A friend of mine recently asked about the sins of the Kings of Israel and Judah:
- why did they sin?
- why did God seem to overlook some sins, but not others?
- where did they go wrong?
- what can we learn from them?
These are great questions. Here was my answer…
The Lord is gracious and does not treat us as our sins deserve. As a result, sometimes he treats us more or less severely, but it’s always less than we truly deserve.
The Kings of Israel did not get it for a variety of reasons:
- They were humans and imperfect men–demonstrating the need for the true King of Israel, Jesus.
- They were trying to solve their problems with human solutions, which often meant turning to human strategies instead of the Lord. Like when you have a foreign threat, do you bolster armies and make alliances with foreign nations, or do you pray and seek the Lord’s face?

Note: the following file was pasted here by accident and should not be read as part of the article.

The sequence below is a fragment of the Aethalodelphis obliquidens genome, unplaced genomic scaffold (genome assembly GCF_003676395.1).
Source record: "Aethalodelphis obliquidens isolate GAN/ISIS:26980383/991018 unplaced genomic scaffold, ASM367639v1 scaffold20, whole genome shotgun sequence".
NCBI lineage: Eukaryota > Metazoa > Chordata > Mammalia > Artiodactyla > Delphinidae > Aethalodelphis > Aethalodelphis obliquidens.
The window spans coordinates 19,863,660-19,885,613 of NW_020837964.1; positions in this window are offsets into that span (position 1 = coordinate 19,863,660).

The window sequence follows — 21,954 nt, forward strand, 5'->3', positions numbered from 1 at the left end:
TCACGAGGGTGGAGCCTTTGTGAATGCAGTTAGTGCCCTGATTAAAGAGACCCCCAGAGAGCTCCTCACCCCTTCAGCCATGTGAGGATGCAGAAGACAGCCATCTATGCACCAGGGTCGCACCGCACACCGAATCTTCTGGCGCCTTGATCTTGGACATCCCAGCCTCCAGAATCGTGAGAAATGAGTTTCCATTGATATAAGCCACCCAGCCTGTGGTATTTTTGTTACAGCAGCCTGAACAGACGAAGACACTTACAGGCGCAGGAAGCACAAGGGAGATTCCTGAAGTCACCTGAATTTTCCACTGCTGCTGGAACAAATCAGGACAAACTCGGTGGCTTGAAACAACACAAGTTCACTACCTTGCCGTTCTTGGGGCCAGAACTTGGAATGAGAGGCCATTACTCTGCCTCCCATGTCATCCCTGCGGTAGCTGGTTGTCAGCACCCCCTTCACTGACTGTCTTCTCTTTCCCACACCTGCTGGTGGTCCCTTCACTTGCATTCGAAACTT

- They were swayed by their evil wives. For example, Ahab and Jezebel (she was so treacherous!)
- They didn’t obey primary commands—the king was supposed to copy the Torah by hand, but few did. When you don’t know the law, you cannot obey it.
- The kings of the Northern 10 tribes (following the kingdom split immediately after Solomon) sinned greatly by trying to create a competing religion with the Temple to make the people follow them in a religious nations (theocratic). The north went into exile in 722 BC.
- The kings of the South (Israel and Judah) sinned by thinking that their fidelity to the Temple would save them. That is, “God will never destroy us because he will make the Temple continue.” Wrong answer. God did not spare them or the Temple. He fulfilled his words in Deuteronomy 27-28. Isaiah claims that when they raised their hands to worship, they were stained with blood because of their corruption. The south went into exile in 586 BC.
Deuteronomy 28:63-64 Just as it pleased the LORD to make you prosper and increase in number, so it will please him to ruin and destroy you. You will be uprooted from the land you are entering to possess. 64 Then the LORD will scatter you among all nations, from one end of the earth to the other. There you will worship other gods– gods of wood and stone, which neither you nor your fathers have known.